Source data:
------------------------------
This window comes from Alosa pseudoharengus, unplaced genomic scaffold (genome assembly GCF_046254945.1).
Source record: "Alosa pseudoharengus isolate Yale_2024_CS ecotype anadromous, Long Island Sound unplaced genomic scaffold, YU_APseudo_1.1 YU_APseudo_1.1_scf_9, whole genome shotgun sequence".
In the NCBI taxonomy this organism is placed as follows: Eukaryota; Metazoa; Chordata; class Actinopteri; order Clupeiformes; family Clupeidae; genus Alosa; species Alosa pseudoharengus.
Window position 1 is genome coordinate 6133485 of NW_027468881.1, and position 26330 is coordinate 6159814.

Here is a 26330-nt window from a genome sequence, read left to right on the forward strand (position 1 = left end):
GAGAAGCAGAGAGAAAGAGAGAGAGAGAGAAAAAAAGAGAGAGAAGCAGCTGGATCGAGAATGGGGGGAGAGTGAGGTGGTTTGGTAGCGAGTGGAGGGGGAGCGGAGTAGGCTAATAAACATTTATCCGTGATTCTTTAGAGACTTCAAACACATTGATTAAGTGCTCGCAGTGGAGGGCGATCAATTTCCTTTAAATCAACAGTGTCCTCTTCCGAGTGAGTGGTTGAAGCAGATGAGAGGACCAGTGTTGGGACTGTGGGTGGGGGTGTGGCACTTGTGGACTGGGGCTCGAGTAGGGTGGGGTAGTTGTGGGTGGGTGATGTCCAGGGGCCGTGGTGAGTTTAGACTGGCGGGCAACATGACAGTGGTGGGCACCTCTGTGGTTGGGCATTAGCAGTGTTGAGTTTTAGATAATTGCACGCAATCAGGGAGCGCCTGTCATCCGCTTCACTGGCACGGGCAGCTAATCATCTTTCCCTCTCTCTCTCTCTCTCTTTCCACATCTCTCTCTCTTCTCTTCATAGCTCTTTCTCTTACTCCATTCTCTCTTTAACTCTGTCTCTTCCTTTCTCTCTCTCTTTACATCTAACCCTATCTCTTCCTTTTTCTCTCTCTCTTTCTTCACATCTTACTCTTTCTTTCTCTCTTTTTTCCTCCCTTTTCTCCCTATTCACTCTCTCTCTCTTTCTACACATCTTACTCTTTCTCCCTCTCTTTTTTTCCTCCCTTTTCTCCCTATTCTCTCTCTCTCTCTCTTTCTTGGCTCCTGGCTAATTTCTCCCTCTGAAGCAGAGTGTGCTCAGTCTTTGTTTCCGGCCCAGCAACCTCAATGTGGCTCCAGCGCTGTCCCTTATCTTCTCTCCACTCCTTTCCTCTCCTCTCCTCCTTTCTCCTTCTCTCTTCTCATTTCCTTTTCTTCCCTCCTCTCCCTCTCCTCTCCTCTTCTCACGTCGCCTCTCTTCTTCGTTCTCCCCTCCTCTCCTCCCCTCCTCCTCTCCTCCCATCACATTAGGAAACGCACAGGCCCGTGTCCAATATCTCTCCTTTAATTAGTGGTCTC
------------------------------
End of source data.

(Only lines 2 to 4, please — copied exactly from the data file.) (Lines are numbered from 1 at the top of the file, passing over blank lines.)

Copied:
Source record: "Alosa pseudoharengus isolate Yale_2024_CS ecotype anadromous, Long Island Sound unplaced genomic scaffold, YU_APseudo_1.1 YU_APseudo_1.1_scf_9, whole genome shotgun sequence".
In the NCBI taxonomy this organism is placed as follows: Eukaryota; Metazoa; Chordata; class Actinopteri; order Clupeiformes; family Clupeidae; genus Alosa; species Alosa pseudoharengus.
Window position 1 is genome coordinate 6133485 of NW_027468881.1, and position 26330 is coordinate 6159814.